top of page

Punishments vs. Consequences

How do you discipline your child?

Have you ever sat down and actually taken the time to think about it?

There is a huge difference between punishment vs. consequences,

Keep reading below for a breakdown of the differences and the benefits of applying consequences to your style of parenting.

Punishment -

  • punishment doesn’t respect the child’s right to make a decision, even if that decision is a poor one.

  • looks like a withdrawal of love in order to get the child to do what you want them to do.

  • doesn’t help kids develop new ways of taking responsibility for their behavior.

  • It can also be destructive to the relationship.

  • Punishments send a message to children that sounds like this: “If you think for yourself and not like me, you will have a price to pay.”

  • contradicts what most parents actually want for their children, which is to raise them to be independent and think for themselves.


  • Help your children learn and grow

  • They get to learn from their mistakes

  • They get to make better choices and improve their behaviors

  • Helps children experience the effects of their actions.

  • Help parents to have a chance to parent from their principles instead of from a place of anger, disappointment or frustration.

  • It’s a matter-of-fact learning experience in which you maintain a better relationship with the child as you hold them accountable.

  • Consistent and reasonable consequences can help you to develop children who can function independently, think for themselves, and make good choices throughout their lives.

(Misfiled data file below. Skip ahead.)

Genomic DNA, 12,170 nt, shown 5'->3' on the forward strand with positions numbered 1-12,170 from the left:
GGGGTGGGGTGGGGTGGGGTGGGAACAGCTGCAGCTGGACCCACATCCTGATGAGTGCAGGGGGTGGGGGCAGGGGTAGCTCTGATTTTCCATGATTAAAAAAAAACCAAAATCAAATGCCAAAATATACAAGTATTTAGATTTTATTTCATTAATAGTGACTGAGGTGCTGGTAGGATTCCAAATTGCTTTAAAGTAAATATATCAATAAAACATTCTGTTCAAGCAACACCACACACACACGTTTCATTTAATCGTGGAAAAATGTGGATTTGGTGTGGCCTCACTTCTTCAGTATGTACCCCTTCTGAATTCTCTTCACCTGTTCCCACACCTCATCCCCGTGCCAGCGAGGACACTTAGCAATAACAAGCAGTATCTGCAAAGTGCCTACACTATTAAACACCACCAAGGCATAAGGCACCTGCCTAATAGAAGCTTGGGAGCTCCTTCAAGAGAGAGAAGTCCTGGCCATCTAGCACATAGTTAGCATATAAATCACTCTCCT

How to use consequence instead of a punishment.

  • Before you decide how to respond to something first ask yourself, what is it that you want them to learn and improve, what is the goal? I know sometimes this can be hard especially if your kids are driving you bonkers, but try step away for a moment if you can.

  • Always be consistent, constancy in parenting is the GOLDEN key.

  • Be matter of fact, don't get into a debate with your child and don't give in. This is something I have to catch myself doing and stop with my son, he loves to argue with me.

  • Pick your battles, there are loads of things our children will do that we won't agree on for one reason or another. Don't try and tackle them all, pick up to three and stick with them for your own sanity.

  • Use "I" instead of "You", when you say "you mustn't speak like that", it sounds like you're just bossing them around, saying "I won't listen to you when you speak like that", will deliver a clearer message about what is acceptable and what is not.


Featured Posts
Recent Posts
Search By Tags
bottom of page